August 21, 1964.
J. Allen Gehrig, Cincinnati, Ohio, court appointed, for appellant.
George F. McCanless, Atty. Gen., of Tennessee, Henry C. Foutch, Asst. Atty. Gen., Nashville, Tenn., for appellee.
Before CECIL and O'SULLIVAN, Circuit Judges, and BROWN, District Judge.
This appeal is from an order of the United States District Court for the Middle District of Tennessee denying the appellant's petition for a writ of habeas corpus. The appellant was convicted in the Criminal Court of Shelby County at Memphis, Tennessee, of the crime of rape. He was sentenced to seventy-five years imprisonment in the State penitentiary.
The appellant now wants out. He probably does not understand that the granting of his petition for a writ of habeas corpus would not be an open gate to freedom. It only means a retrial on the original indictment.
The appellant presented three points in his brief to the District Court, only two of which are now argued before us by court appointed counsel. The appellant claimed that the statute under which he was convicted was void because of the mal-apportionment of the Tennessee Legislature at the time of its enactment. This claim is without merit. Dawson v. Bomar, 322 F.2d 445 (CA 6), cert. denied, 376 U.S. 933, 84 S.Ct. 705, 11 L.Ed.2d 653.
One of the claims made on behalf of the appellant is that he was denied the right by the prosecuting authorities to be examined by a medical examiner to test whether or not he committed the crime of rape. Counsel for appellant interprets this phraseology to mean physical capacity to commit rape. Physical incapacity to commit the crime is a matter of defense. We find no reference to any testimony of the appellant that he lacked physical capacity to commit the crime with which he was charged. Counsel seeks to supply this lack of testimony by saying that the appellant's request to the court for medical examination was, in effect, a denial of physical capacity. This inference of incapacity did not put the trial judge under any obligation to anticipate the appellant's defense and to appoint a medical examiner to try to prove it for him. The appellant was represented at the trial by counsel of his own choosing. It was incumbent on counsel and his client to prepare and furnish the defense and not on the court or prosecuting authorities. The statement of the District Judge is apropos: "It nowhere appears, nor has any authority come to the attention of the court, wherein the Federal Constitution requires that state authorities submit an accused rapist for medical examination `To test whether or not he committed the crime.'" We find no merit to this claim.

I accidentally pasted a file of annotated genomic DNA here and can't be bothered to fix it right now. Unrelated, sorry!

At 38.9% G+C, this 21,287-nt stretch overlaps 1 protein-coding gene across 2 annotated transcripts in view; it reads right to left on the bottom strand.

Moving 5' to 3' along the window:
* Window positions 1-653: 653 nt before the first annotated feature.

Finally it is claimed on behalf of the appellant that he was denied due process and equal protection of the law in violation of the Fourteenth Amendment to the Constitution of the United States for the reason that he was not provided with counsel to prosecute an appeal from his conviction in the state court. The appellant's trial counsel apparently would not represent him in an appeal without the payment of an additional fee. He probably was aware of the futility of an appeal. The appellant does not claim that he ever advised the trial judge that he was unable to employ a lawyer to prosecute an appeal or that he made a request for the appointment of counsel. It was well said by the District Judge, "The trial judge is not obliged to inquire into the continuing status of their relationship." (Attorney and client.)
There is no constitutional right to an appeal. There must be some bona fide ground for it, otherwise an appeal would be frivolous. Neither the appellant nor counsel on his behalf make any claim that any of the appellant's constitutional rights were violated in the trial court. The alleged failure of the trial judge to appoint counsel to prosecute an appeal presents no Federal Constitutional question to this court.
The judgment of the District Court is affirmed.